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Tuesday, 28 March 2017

Opera - Scenography in Barcelona/Cologne Walküre

In my earlier post on Opera-seats and productions, I discussed the importance of storytelling—and elaborated that any opera production will tell some kind of story: what counts is whether the story makes sense. The set design contributes much to the story. The scenography by Patrick Kinmonth for Robert Carsen’s 2014 production of Die Walküre at the Gran Teatre del Liceu, Barcelona, taken over from their production in Cologne, Germany, is an example of aspects that do not work fully.

When the curtain rises on the first Act of Die Walküre, we expect to see the inside of Hunding’s place.  What we do see is a set in grey which consists of a range of crates, wooden or metal and other boxes loosely arranged like a square around a real burning log fire.  The various boxes and crates will be used in the course of the Act to serve as seats for various characters.  To the right of this arrangement is what looks like and turns out in the end to be, a tree trunk lying on the ground. It is not in the soil, and that means dead, with a piece of cloth placed over one end of it which is where Sieglinde will be revealing Wotan’s sword in due course.

When the curtain rises the scene is not empty as expected but a number of characters, men in various kinds of combat gear, clearly soldiers, come on and add to the fortification of this area by piling up further crates on top of the ones that exist already.  In the background one soldier climbs up on one of the rostra at the back.  When all the other soldiers have left the scene, this soldier comes forward and is revealed as Siegmund who now starts the opera with his first line indicating that he is exhausted, that no matter where he is, this is where he has to take a rest.  When Sieglinde joins him shortly afterwards in the room, assuming that it is her husband who has come back home, she is revealed to be wearing the same kind of combat gear of grey khaki trousers, shirt and jacket. 
Act 1 Scene 1, Walküre Barcelona

Their interaction when they see each other first, until after the point when Hunding returns, is well guided by the director, independent of the setting and of the costumes.  The way they look at each other, the way they are drawn to each other right from the beginning, the way each one fights this attraction for different reasons, Siegmund because he is used to bringing bad luck to people and doesn’t want to bring bad luck to this woman whom he feels attracted to, and Sieglinde because she was married against her will to a horrible man, Hunding, who has treated her very badly as will be revealed later.  She is torn between loyalty to the institution of marriage if not to that particular husband and her feelings for a man who is not her husband.

All these nuances are brought out very carefully and consistently and also in line with the music that accompanies the words of the libretto.  When Hunding does arrive he does not arrive on his own but with a number of his soldiers whose leader he clearly is.  They come armed with guns and point them at the assumed intruder, but after Hunding has assessed the situation, realising that Siegmund is without a weapon he makes them drop their weapons and sends them away within a short period of time.  It becomes very clear straight away that he is a nasty piece of work, from the way he deals with his soldiers, the way he deals with Siegmund and the way he deals with his wife.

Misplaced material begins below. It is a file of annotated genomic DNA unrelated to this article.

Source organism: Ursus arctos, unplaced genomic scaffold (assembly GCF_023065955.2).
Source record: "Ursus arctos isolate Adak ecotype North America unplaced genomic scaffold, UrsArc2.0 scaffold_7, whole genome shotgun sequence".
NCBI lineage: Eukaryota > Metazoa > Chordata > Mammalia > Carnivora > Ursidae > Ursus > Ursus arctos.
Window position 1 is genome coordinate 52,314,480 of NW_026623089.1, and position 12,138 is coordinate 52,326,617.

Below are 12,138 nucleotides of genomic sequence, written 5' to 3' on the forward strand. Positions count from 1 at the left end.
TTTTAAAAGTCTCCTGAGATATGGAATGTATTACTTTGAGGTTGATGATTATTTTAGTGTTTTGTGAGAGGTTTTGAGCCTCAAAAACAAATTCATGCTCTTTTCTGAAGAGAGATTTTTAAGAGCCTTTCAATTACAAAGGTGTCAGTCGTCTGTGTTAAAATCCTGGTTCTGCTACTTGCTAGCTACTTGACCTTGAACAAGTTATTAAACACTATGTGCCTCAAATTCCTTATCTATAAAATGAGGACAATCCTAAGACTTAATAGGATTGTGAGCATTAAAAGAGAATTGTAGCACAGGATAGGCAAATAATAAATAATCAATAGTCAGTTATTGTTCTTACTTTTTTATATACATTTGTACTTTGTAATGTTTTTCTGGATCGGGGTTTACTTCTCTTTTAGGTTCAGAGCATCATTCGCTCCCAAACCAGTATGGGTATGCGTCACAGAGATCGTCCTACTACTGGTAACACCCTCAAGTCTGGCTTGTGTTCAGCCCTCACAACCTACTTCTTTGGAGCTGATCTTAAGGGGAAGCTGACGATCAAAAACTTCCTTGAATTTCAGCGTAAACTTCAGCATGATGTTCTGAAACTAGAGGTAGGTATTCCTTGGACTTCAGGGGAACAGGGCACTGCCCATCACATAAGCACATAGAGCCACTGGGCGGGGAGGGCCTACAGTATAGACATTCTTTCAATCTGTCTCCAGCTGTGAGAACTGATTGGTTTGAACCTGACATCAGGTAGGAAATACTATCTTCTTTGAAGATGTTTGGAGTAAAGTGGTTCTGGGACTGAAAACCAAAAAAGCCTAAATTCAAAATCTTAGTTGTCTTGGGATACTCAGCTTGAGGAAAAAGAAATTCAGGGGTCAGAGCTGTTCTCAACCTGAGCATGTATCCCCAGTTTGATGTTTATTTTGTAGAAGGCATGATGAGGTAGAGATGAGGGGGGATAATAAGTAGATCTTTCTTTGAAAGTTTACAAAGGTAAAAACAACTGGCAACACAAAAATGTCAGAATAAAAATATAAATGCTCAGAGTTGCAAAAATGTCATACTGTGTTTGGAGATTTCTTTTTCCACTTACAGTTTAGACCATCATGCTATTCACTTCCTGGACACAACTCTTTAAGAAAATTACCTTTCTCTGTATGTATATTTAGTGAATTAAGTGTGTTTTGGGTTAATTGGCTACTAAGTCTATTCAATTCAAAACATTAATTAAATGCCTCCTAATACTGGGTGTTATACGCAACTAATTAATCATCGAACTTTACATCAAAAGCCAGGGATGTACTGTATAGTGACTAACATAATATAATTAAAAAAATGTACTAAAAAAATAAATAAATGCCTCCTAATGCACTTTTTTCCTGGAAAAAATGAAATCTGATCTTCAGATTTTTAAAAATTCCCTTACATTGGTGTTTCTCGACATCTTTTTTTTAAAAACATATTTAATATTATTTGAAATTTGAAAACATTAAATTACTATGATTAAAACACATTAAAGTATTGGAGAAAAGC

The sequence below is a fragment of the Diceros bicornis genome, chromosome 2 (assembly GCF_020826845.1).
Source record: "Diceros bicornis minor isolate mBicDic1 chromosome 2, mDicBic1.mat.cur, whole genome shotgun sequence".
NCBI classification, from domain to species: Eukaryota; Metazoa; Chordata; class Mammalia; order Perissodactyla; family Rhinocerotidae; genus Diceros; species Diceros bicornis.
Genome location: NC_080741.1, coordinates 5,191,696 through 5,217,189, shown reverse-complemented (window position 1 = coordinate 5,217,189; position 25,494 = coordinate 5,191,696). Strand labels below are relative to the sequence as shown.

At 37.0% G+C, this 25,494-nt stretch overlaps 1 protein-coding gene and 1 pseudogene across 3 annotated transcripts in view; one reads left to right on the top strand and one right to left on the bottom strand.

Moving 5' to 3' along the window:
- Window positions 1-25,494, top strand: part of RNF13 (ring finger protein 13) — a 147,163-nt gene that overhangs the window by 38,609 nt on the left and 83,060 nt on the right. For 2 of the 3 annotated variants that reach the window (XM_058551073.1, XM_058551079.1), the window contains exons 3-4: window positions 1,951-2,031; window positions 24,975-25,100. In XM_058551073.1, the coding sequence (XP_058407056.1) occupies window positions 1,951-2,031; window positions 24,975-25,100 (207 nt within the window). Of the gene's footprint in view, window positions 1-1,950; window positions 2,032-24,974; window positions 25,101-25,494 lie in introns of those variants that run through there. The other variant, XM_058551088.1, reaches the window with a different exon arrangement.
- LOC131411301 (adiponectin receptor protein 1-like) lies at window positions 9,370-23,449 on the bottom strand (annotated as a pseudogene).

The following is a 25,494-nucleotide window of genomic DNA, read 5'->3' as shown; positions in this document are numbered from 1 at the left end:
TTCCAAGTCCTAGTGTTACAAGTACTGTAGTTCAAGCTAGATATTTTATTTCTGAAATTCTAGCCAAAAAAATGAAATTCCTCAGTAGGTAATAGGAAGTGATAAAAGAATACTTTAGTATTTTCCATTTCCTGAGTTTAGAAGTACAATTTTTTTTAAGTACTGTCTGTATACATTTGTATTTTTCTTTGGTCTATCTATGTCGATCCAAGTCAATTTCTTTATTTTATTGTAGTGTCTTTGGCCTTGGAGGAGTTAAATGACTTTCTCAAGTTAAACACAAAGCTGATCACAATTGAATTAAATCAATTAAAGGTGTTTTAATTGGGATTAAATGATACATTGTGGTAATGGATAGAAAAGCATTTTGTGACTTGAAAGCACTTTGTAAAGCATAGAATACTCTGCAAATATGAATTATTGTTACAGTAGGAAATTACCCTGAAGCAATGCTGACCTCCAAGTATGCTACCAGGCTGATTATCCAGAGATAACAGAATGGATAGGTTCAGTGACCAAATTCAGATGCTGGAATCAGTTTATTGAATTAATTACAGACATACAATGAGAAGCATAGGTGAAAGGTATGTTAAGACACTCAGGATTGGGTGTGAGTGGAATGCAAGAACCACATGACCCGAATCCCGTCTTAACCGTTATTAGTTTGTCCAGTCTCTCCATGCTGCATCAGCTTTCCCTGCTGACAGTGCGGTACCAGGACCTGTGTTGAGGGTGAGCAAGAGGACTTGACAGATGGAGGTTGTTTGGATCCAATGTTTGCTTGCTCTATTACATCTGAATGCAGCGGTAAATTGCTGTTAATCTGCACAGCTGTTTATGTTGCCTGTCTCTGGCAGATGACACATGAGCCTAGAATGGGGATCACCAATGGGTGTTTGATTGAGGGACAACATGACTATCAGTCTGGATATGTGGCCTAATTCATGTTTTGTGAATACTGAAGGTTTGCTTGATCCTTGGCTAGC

The entire rest of the scene takes place in this arrangement of crates and boxes in which Siegmund tries to find suitable weapons:  he is told by Hunding that Hunding was one of those who tried to follow and kill Siegmund and that while he is safe for the night, because of the hospitality that he had offered, but the next day, Hunding will fight Siegmund, so Siegmund needs a weapon.  He looks through the boxes and creates, finds a crate full of weapons but Hunding comes back and locks it.    The relationship between Hunding and Sieglinde also becomes clearer in the course of their interaction.  Hunding grows suspicious and when he requests Sieglinde to prepare for the night and to join him in bed he hits her full blast into the face so that she collapses with a loud cry. There is an interesting reaction from Siegmund: he rises instinctively,  storms towards the couple but stops himself at the last moment because Hunding has a weapon and he doesn’t.

The light for this scene comes throughout and predominately from the right hand side of stage, and gets brighter when Spring is announced through cold, clear moon light. When Sieglinde shows Siegmund the sword that Wotan had placed in the tree trunk, she lifts the coat from it but already that movement moves the sword out of the trunk a little bit. This is a let-down of the props design here. When Siegmund pulls the sword out of the tree trunk—which allegedly many strong men have tried and not been able to—it is just too easy for him to do this and the sword is also ridiculously short and flimsy: unnecessarily disappointing.

In the interaction between characters there are nice nuances, for example, Siegmund quite naturally adds a log to the log fire when the fire goes down.  When Hunding comes home he is about to do the same probably following common practice and is surprised when he finds a log has been added to the fire already and just puts the additional log that he wanted to put on the fire next to the fire with a bit of a grumpy gesture.   

Act II, Walküre, Barcelona